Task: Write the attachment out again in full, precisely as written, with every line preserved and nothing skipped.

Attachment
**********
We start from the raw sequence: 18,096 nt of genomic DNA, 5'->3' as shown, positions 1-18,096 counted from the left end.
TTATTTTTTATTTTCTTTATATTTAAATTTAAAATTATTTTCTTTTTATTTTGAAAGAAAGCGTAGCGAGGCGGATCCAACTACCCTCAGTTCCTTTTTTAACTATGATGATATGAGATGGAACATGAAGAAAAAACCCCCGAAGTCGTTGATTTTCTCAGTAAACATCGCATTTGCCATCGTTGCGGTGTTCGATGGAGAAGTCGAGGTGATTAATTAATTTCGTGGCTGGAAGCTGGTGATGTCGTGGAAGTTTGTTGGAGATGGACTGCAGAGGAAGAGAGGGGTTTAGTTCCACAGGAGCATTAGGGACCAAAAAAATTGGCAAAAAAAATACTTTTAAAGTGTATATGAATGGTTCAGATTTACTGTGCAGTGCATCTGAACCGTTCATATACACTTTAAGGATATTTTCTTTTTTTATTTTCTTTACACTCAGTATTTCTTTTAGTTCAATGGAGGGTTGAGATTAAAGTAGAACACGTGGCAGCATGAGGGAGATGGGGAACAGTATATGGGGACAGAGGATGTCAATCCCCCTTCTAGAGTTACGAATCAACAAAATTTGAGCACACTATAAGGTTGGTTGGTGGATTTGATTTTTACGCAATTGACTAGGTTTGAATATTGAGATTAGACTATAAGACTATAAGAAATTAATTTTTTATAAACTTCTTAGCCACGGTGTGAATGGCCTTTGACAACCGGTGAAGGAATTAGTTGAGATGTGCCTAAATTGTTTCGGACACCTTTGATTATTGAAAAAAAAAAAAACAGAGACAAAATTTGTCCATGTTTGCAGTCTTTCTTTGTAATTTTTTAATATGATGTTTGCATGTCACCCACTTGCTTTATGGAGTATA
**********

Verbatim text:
We start from the raw sequence: 18,096 nt of genomic DNA, 5'->3' as shown, positions 1-18,096 counted from the left end.
TTATTTTTTATTTTCTTTATATTTAAATTTAAAATTATTTTCTTTTTATTTTGAAAGAAAGCGTAGCGAGGCGGATCCAACTACCCTCAGTTCCTTTTTTAACTATGATGATATGAGATGGAACATGAAGAAAAAACCCCCGAAGTCGTTGATTTTCTCAGTAAACATCGCATTTGCCATCGTTGCGGTGTTCGATGGAGAAGTCGAGGTGATTAATTAATTTCGTGGCTGGAAGCTGGTGATGTCGTGGAAGTTTGTTGGAGATGGACTGCAGAGGAAGAGAGGGGTTTAGTTCCACAGGAGCATTAGGGACCAAAAAAATTGGCAAAAAAAATACTTTTAAAGTGTATATGAATGGTTCAGATTTACTGTGCAGTGCATCTGAACCGTTCATATACACTTTAAGGATATTTTCTTTTTTTATTTTCTTTACACTCAGTATTTCTTTTAGTTCAATGGAGGGTTGAGATTAAAGTAGAACACGTGGCAGCATGAGGGAGATGGGGAACAGTATATGGGGACAGAGGATGTCAATCCCCCTTCTAGAGTTACGAATCAACAAAATTTGAGCACACTATAAGGTTGGTTGGTGGATTTGATTTTTACGCAATTGACTAGGTTTGAATATTGAGATTAGACTATAAGACTATAAGAAATTAATTTTTTATAAACTTCTTAGCCACGGTGTGAATGGCCTTTGACAACCGGTGAAGGAATTAGTTGAGATGTGCCTAAATTGTTTCGGACACCTTTGATTATTGAAAAAAAAAAAAACAGAGACAAAATTTGTCCATGTTTGCAGTCTTTCTTTGTAATTTTTTAATATGATGTTTGCATGTCACCCACTTGCTTTATGGAGTATA